with these thoughts in mind it could well be suggested that gaining a reputation as competent developers and competent developers in the arena of remakes could well pay future business dividends in the form of update/conversion/localization work or alternately as leverage when looking to expand the company/seek investment for future original development.

it's the difference between saying "hallo, we're games developers. can we have some money to make a game ? we've made this and this." and "hallo, we're games developers. can we have some money to make a game ?" and also at the end of the day it also looks good on a CV.

Remember people, this game only got cancelled because Gearbox forced it to stop development for being better than DNF. Don't pat them on the back and tell them good job as if they're being heroes here. Gearbox are lieing through their teeth about saying they always had the right to release it for free, they're just trying to let the game come out with minimal fallout since DNF's critical thrashing is over and all its DLC is done.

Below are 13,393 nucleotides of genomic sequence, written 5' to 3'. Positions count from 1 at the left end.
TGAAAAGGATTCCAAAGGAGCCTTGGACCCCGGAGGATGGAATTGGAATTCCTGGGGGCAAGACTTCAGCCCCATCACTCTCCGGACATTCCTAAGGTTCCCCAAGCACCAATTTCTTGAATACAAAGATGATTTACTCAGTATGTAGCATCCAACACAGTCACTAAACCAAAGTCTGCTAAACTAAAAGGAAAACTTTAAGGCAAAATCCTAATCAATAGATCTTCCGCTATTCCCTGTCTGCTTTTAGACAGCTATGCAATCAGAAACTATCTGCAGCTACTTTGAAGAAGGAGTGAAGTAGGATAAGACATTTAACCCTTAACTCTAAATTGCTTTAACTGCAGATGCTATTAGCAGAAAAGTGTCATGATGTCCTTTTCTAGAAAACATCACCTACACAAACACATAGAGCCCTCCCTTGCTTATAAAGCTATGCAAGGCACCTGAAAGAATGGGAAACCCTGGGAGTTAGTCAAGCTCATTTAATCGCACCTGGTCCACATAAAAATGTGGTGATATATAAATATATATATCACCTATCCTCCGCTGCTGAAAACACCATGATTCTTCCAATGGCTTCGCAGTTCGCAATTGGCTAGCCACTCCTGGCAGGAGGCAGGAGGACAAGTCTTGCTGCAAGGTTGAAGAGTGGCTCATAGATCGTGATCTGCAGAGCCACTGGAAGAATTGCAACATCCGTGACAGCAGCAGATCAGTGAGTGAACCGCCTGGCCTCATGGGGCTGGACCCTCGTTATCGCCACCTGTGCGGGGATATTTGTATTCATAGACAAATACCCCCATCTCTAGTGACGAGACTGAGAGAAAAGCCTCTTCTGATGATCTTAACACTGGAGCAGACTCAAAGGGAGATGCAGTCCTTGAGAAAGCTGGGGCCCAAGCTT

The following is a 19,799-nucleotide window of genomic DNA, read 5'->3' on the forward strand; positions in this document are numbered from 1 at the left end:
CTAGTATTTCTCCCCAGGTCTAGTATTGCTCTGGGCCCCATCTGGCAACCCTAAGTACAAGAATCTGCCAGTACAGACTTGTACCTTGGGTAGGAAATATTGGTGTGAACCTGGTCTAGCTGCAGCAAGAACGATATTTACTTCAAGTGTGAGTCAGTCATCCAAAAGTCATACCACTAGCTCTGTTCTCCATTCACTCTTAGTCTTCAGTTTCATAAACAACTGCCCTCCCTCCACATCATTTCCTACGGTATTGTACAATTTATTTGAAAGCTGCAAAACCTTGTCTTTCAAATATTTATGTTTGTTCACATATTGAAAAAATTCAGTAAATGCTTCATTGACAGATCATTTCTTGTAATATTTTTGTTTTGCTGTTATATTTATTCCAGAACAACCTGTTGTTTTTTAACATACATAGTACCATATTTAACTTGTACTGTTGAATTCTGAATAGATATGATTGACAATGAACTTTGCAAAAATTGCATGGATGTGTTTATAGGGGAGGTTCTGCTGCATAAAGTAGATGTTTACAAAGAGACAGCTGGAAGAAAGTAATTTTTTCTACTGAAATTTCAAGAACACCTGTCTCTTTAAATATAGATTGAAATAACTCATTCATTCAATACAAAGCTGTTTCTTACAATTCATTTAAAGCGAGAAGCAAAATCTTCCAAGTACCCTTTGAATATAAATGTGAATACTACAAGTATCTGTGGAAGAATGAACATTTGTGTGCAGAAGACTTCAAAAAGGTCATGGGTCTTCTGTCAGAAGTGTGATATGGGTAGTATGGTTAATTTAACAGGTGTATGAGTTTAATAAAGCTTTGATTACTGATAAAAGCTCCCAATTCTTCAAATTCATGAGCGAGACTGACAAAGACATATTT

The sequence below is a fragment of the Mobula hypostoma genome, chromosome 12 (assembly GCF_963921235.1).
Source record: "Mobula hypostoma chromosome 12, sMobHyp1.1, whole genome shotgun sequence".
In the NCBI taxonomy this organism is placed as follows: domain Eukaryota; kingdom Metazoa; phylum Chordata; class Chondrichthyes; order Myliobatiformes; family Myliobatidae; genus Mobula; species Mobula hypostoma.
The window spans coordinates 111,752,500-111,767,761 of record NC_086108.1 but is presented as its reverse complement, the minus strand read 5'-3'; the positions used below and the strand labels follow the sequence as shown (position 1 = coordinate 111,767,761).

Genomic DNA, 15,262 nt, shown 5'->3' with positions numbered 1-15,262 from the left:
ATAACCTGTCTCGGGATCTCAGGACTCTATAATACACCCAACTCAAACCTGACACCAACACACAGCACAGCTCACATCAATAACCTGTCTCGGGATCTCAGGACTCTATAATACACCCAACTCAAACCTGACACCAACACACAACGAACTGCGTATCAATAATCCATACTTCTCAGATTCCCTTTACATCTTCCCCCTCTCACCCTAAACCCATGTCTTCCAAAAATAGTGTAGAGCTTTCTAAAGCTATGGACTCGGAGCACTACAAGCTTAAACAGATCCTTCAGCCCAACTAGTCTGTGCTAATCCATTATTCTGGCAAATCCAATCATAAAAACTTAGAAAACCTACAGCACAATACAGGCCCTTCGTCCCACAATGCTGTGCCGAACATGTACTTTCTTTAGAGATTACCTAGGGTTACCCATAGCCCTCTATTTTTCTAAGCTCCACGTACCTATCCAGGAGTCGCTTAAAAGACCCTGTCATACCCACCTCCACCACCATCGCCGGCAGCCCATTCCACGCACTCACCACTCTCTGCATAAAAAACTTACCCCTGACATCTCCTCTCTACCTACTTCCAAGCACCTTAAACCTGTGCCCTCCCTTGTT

Triforceformer:
Remember people, this game only got cancelled because Gearbox forced it to stop development for being better than DNF. Don't pat them on the back and tell them good job as if they're being heroes here. Gearbox are lieing through their teeth about saying they always had the right to release it for free, they're just trying to let the game come out with minimal fallout since DNF's critical thrashing is over and all its DLC is done.

Pretty much. I'm glad it's coming out, but the damage to Gearbox's reputation is done. Releasing bad games is one thing -- I've played enough great and terrible Bethesda games to know that the brand name matters less than the individual game. Using IP law as a weapon in this manner, however, is a major pet peeve of mine.

Mmmmmm, we'll have to see if it's better than some of the source ports and fan remakes out already.

hmm, lets see. you can get already the DN megaton version on steam that includes all the add ons and has actually some graphical update that makes it look a bit better.